Given the advent of ever more accessible, and versatile, DJ gear, it is now possible to start producing and mixing tracks without extensive hardware r
Given the advent of ever more accessible, and versatile, DJ gear, it is now possible to start producing and mixing tracks without extensive hardware requirements.
Gee, I have produced many a smashing track on my laptop during a 6 hours flight without having any external reference other than my trusty headphones. So, you might be inclined to ask why do DJs need studio monitors? Haven’t we reached peak audio fidelity in terms of headphones technology?
The answer is more complex than a binary solution. Headphones, speakers. and monitors all have their uses and serve different purposes.
Can I Mix Without A Monitor?
As I mentioned earlier, it is entirely possible to produce a decent mix with a pair of headphones. However, there are things that headphones tend to do to our ears that don’t translate well to your speakers or PA.
For example, most headphones, even on the high-end brackets, tend to add color to your track. They usually have their unique response ranges that either exaggerate or hide certain frequencies, and you will be tempted to compensate for these differences in your mix, altering the final product.
One other problem with headphones is that they don´t handle space well. This has to do with two different factors: stereo imaging and crossfeed.
When you pan your instruments, or use signal processing effects such as reverb, delay, phasing, and other tools to enrich your mix, you need a clear idea of how they will interact with each other when there is an audience in front of them. Headphones place your left and right signals each on one side of the head, completely separating them or exaggerating the space effects.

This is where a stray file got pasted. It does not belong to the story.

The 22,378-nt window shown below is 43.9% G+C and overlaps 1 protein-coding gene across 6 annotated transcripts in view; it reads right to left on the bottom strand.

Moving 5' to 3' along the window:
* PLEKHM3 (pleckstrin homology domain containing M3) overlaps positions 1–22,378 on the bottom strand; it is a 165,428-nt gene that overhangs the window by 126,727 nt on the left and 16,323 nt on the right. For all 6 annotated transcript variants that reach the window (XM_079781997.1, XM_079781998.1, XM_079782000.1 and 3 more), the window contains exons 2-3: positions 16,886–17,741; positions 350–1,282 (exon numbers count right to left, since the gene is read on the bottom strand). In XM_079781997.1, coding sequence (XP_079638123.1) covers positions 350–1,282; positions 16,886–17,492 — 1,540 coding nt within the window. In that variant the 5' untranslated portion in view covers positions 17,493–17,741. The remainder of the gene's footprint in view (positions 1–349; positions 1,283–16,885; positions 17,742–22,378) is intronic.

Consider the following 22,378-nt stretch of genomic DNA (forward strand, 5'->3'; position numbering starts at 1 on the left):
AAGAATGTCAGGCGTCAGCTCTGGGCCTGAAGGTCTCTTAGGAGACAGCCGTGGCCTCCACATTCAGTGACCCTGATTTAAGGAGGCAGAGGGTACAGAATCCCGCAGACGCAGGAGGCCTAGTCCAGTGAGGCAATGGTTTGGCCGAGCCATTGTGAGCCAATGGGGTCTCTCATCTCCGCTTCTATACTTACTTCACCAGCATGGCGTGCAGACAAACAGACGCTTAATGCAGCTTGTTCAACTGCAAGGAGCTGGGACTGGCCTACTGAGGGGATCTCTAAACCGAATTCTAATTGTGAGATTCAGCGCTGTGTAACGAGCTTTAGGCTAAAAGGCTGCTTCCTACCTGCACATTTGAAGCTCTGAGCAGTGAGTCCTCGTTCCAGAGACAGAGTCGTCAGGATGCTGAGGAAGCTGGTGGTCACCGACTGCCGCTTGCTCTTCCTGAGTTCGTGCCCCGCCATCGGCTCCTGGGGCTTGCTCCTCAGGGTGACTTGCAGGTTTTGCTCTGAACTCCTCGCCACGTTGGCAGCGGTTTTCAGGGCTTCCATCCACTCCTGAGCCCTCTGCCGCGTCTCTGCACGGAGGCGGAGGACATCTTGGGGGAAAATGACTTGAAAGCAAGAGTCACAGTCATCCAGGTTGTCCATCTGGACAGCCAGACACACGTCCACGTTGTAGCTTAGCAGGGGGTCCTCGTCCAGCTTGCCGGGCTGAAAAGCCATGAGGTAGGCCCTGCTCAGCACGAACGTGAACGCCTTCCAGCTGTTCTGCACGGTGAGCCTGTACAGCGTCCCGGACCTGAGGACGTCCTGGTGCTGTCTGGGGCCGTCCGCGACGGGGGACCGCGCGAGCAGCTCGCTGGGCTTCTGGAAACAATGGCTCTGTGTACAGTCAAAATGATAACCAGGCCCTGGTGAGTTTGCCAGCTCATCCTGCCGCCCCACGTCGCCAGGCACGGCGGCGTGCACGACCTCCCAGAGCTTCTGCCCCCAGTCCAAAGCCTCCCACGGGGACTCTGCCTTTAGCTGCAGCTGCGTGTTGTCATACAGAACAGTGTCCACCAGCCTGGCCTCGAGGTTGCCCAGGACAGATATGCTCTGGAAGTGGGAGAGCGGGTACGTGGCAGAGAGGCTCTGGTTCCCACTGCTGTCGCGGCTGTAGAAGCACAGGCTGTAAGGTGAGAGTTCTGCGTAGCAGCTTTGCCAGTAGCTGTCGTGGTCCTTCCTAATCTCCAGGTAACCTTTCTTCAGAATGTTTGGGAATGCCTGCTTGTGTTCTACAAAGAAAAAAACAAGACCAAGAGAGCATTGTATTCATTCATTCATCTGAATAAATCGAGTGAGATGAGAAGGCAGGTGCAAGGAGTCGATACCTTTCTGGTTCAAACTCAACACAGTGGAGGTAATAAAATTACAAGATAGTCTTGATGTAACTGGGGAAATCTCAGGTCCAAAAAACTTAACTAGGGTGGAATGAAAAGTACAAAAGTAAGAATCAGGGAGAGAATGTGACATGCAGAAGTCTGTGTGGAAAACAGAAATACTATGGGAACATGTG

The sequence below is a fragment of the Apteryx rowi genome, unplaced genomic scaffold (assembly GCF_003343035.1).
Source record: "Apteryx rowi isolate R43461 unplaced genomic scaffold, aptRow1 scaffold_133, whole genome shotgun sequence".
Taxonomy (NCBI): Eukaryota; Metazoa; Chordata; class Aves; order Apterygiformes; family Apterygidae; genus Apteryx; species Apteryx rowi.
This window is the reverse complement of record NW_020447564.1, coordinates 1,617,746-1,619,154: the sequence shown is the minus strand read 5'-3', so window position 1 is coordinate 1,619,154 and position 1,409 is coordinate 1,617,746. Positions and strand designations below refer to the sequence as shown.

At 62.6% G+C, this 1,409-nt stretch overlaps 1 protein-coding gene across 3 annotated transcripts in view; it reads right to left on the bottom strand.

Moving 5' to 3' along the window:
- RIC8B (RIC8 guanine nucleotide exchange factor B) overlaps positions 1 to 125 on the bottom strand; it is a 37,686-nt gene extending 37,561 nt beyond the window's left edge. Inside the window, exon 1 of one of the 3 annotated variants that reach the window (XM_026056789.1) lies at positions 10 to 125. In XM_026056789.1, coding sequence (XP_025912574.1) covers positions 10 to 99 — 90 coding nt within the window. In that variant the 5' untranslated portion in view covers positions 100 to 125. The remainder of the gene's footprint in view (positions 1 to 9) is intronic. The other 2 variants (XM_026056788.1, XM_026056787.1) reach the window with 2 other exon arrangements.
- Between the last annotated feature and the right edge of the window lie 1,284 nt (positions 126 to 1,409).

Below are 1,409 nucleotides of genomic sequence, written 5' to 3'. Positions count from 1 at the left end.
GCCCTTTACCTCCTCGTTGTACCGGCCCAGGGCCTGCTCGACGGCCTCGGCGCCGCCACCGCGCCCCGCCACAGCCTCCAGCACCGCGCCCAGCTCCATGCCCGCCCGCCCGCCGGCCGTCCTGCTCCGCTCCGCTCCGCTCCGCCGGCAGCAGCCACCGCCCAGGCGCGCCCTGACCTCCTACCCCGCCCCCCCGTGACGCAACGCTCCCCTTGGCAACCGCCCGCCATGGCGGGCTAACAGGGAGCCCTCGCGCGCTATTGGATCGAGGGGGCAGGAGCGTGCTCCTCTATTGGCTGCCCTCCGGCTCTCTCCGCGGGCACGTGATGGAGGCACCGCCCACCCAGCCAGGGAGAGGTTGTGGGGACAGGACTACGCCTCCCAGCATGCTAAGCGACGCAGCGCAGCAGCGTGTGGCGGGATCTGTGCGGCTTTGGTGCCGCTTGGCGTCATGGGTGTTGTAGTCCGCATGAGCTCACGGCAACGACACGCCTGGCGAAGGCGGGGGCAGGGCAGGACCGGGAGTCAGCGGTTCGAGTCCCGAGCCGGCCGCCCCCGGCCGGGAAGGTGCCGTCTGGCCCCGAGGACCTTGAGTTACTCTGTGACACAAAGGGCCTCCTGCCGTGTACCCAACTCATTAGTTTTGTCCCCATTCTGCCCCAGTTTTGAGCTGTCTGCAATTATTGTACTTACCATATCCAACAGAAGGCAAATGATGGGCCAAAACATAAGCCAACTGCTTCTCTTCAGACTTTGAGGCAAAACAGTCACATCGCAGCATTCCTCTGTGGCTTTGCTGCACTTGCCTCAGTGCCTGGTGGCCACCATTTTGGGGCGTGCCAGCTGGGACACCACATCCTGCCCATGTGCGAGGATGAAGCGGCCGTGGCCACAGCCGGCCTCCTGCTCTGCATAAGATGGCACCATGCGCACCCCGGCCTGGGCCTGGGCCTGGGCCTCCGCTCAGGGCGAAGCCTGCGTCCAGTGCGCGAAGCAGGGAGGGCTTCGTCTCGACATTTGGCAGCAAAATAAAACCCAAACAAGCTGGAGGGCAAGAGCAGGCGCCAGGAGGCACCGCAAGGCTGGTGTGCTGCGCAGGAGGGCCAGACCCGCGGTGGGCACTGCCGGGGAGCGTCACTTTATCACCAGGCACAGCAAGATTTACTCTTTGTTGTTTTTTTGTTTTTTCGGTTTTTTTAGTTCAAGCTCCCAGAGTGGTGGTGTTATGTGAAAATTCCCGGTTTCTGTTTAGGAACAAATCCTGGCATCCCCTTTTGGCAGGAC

For instance, center-panned instruments usually sound like they are right in front of us when we listen to them through speakers. Headphones tend to place these instruments inside our heads.
That’s why it is always better to mix with a source that brings you high fidelity (low coloration), and accurate signals that reflect the way your audiences will experience your tracks.
I am partial to using Pioneer DJ studio monitors when I’m working at home and really want to nail a certain sound in my final mix.
However, having a pair of professional monitors with the frequency response DJs crave is not enough to get a perfect mix. They also need to be correctly placed so your aural experience is accurate as well.
How Do I Set Up A DJ Monitor?
First, you need to make sure your monitors are the correct size for your room. 5-inch drivers are perfect for small and even medium rooms. 8-inch monitors are better left for rooms with plenty of space, or they could exaggerate your low frequencies making you want to kill them in the mix.
After that, you must perform some basic acoustic treatment if you hope to take full advantage of your monitor´s neutral frequency response. Walls and flat surfaces tend to bounce waves back to you, interfering with your sound and preventing you from listening to an honest representation of your work.
It goes without saying that driving your monitors too hot is also a no-no when mixing (or in general). After 85 dB SPL, our ears start flattening their frequency response, making it useless to have monitors at all.
If you have any questions regarding studio sound or would like to find more information about Pioneer DJ studio monitors, visit EMI Audio. They’re located in Minneapolis, but provide top technical service and information regarding DJ gear and professional audio. Get in touch with them at 1-800-832-5174 and let them know how they can help!